Discussion:
programming
(too old to reply)
blanker
2005-01-19 16:37:19 UTC
Permalink
i would like to learn a programming language and have heard good things
about python. i bought the o'rielly book "programming python" but it was a
little too advanced for someone like myself who has absolutely NO
programming experience at all and i have yet to go buy thier introductory
book on python (forgot the name). so finally to my question. is python a
good choice for a first timer? i don't mind a little difficulty. i just
want to know what language might give me the broadest base and the greatest
understanding of programming in general. any insight would be greatly
appreciated.

gerald
Robert E. Turner
2005-01-19 16:37:19 UTC
Permalink
Post by blanker
i would like to learn a programming language and have heard good things
about python. i bought the o'rielly book "programming python" but it was a
little too advanced for someone like myself who has absolutely NO
programming experience at all and i have yet to go buy thier introductory
book on python (forgot the name). so finally to my question. is python a
good choice for a first timer? i don't mind a little difficulty. i just
want to know what language might give me the broadest base and the greatest
understanding of programming in general. any insight would be greatly
appreciated.
gerald
Hi Gerald:
Your first programming language is your most important step to
becoming computer literate. All most any structured language will work,
but do not use basic. BASIC programs produce brain damage that can
not be corrected later. A study of swiss college students, showed that
the students who used BASIC first had problems later on in their studies.
Structured languages like Pascal, Algol, will help build logical programs,
that are easier modify later. I don't know if I would suggest a scripting
language like python, as a first computer language to learn.


Robert E. Turner
President - Martian Technologies
email: ***@martian-tech.com URL: www.martian-tech.com
David M. Cook
2005-01-19 16:37:20 UTC
Permalink
Post by Robert E. Turner
that are easier modify later. I don't know if I would suggest a scripting
language like python, as a first computer language to learn.
Python is not a "scripting" language in the sense that Tcl and Perl are (or
at least as they are marketed). Though it's often compared to those two,
it's more in the tradition of general purpose computer languages (it was
highly influenced by Modula3). In the words of the executive summary:

--
Python is an interpreted, interactive, object-oriented programming language.
It is often compared to Tcl, Perl, Scheme or Java.

Python combines remarkable power with very clear syntax. It has modules,
classes, exceptions, very high level dynamic data types, and dynamic typing.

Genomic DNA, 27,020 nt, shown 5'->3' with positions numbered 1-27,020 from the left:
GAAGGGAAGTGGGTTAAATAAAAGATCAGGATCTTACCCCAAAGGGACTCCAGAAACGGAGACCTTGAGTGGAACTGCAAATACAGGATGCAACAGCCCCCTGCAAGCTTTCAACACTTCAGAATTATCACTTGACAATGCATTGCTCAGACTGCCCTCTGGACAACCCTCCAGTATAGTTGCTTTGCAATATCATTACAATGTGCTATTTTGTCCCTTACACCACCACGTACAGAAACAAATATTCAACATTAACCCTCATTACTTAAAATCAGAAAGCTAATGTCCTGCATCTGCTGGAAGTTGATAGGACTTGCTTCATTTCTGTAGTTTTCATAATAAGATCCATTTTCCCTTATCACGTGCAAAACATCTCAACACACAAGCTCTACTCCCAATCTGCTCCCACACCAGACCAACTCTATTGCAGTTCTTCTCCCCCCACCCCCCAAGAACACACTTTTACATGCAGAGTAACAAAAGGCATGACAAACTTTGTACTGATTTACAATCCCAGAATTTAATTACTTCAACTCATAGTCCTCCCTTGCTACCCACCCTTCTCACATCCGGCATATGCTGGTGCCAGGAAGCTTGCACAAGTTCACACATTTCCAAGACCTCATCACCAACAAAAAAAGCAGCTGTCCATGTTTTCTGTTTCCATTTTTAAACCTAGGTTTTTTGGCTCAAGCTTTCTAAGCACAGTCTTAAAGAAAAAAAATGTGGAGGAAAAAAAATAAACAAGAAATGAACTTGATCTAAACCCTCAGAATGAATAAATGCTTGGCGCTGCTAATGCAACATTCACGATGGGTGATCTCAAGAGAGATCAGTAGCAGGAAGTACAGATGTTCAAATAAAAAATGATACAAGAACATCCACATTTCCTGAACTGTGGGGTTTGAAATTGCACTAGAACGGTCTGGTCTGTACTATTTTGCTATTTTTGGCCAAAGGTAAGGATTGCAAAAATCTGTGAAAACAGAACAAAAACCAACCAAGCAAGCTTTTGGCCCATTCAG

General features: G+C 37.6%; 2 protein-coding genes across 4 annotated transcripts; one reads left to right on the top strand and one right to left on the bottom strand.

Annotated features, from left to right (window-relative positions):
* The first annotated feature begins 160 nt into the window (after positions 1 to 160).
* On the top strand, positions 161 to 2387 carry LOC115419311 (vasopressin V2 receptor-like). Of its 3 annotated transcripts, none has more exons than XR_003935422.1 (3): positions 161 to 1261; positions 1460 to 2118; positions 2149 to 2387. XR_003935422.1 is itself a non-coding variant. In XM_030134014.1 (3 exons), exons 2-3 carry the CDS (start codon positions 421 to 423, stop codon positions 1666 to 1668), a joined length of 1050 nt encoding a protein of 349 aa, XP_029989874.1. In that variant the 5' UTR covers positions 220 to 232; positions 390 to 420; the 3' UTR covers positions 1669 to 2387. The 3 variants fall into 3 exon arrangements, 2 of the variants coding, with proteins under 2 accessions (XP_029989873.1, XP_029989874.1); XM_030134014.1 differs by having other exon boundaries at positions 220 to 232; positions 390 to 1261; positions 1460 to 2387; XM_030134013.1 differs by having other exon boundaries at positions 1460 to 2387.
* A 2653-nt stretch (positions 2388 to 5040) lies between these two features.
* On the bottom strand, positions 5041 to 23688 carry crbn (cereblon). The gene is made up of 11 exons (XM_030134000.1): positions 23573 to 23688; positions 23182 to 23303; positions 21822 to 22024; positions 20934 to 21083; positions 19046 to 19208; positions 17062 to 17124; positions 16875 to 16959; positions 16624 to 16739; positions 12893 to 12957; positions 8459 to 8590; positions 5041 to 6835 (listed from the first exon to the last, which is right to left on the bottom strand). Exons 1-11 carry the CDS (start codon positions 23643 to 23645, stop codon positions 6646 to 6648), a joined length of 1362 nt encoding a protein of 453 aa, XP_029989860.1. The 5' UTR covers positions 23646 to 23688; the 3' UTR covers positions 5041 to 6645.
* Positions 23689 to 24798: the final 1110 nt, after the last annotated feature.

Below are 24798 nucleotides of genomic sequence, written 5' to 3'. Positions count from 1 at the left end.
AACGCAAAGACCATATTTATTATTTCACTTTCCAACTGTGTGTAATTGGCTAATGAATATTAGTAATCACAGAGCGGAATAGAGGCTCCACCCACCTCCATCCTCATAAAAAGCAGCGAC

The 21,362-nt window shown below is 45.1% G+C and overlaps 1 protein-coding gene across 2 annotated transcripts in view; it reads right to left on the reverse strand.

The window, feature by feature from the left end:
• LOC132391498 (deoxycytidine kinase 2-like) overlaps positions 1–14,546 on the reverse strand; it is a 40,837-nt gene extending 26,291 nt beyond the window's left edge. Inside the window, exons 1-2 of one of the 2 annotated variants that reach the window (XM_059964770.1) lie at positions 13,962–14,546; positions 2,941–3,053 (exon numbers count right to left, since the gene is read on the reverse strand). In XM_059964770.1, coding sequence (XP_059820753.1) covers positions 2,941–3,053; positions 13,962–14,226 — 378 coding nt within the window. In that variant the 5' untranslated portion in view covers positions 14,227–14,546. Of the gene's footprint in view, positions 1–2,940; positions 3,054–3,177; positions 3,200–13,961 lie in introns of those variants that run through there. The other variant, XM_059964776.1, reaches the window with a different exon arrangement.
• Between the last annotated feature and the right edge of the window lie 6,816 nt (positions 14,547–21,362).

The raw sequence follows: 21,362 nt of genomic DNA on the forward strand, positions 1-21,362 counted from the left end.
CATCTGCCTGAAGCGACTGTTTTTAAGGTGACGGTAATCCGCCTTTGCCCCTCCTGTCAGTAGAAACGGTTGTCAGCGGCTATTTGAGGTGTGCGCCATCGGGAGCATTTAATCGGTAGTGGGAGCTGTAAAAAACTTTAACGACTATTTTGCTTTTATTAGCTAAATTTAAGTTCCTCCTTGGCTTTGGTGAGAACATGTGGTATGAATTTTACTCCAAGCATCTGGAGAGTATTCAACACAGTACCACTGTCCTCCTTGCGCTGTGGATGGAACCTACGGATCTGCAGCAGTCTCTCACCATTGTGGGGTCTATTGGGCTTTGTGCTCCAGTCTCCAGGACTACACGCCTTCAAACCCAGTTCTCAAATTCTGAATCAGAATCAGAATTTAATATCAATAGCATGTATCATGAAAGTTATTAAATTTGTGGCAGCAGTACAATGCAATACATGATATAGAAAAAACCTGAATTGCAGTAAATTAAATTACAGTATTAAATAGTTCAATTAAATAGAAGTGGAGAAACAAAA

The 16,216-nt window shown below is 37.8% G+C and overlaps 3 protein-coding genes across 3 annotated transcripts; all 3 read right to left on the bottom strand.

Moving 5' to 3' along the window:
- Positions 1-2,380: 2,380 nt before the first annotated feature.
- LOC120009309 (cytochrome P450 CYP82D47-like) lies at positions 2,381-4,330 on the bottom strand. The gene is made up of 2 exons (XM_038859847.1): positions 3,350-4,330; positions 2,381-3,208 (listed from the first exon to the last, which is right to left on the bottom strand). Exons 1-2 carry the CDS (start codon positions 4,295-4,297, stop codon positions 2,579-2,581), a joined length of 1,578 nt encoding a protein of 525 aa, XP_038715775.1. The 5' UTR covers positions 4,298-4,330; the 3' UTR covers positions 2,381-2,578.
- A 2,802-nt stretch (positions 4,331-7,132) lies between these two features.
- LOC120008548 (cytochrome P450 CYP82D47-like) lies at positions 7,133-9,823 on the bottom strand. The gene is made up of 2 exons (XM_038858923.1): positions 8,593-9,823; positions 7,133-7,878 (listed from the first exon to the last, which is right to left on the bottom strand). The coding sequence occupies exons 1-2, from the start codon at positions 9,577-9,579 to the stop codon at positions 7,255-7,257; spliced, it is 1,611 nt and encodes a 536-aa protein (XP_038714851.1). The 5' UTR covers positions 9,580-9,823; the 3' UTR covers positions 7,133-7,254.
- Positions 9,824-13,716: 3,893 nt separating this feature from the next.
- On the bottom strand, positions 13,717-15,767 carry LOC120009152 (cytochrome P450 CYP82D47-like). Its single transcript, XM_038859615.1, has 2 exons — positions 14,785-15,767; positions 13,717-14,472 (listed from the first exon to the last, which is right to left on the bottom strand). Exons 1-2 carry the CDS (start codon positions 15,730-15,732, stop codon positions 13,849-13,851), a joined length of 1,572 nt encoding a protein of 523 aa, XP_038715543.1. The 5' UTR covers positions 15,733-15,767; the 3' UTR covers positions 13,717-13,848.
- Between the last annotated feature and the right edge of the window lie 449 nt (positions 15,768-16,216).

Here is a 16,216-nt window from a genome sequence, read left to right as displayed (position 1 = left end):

There are interfaces to many system calls and libraries, as well as to
various windowing systems (X11, Motif, Tk, Mac, MFC). New built-in modules
are easily written in in C or C++. Python is also usable as an extension
language for applications that need a programmable interface.
--

It's an excellent first language IMO. I assume your reservations are based
on unfamiliarity.

Dave
Lan Barnes
2005-01-19 16:37:20 UTC
Permalink
i would like to learn a programming language -snip- i don't mind a little difficulty. i just
want to know what language might give me the broadest base and the greatest
understanding of programming in general. any insight would be greatly
appreciated.
Well . . . any credence you may or may not give my thoughts
should be tempered by the fact that I have been strongly
disagreed with by an (otherwise?) intelligent person on a recent
language recommendation, but . . .

<not-too-qualified opinion>

There are several separate issues in programming that may best be
addressed by different learning experiences and (therefore)
languages:

1. Structure (looping, flow control, variable scope, first level
abstraction (procedures and functions)). Traditionally this is
learned first through some structured language like Pascal
(developed as a didactic language, and not worth much IMHO for
anything else).

2. Machine behavior learned through any assembler.

3. Data structures and algorithms (also first level abstraction).
For some reason this is also taught in Pascal, which is like
teaching someone to swim by tying paddles to his arms.

4. Higher levels of abstraction -- object orientation, call by
reference, and flat out magic.

The order of 2 and 3 can be swapped, and most of us learn a lot
as we go along and read code.

I personally don't recommend C as a first language to study,
because it confuses issues in 1 and 2. Learn structure before you
start tweaking the machine. But eventually you must at least be
able to read C (NB: C, _not_ necessarily C++) if you are to be
literate in *nix.

Unix scripting languages are Good Things. Sample at least a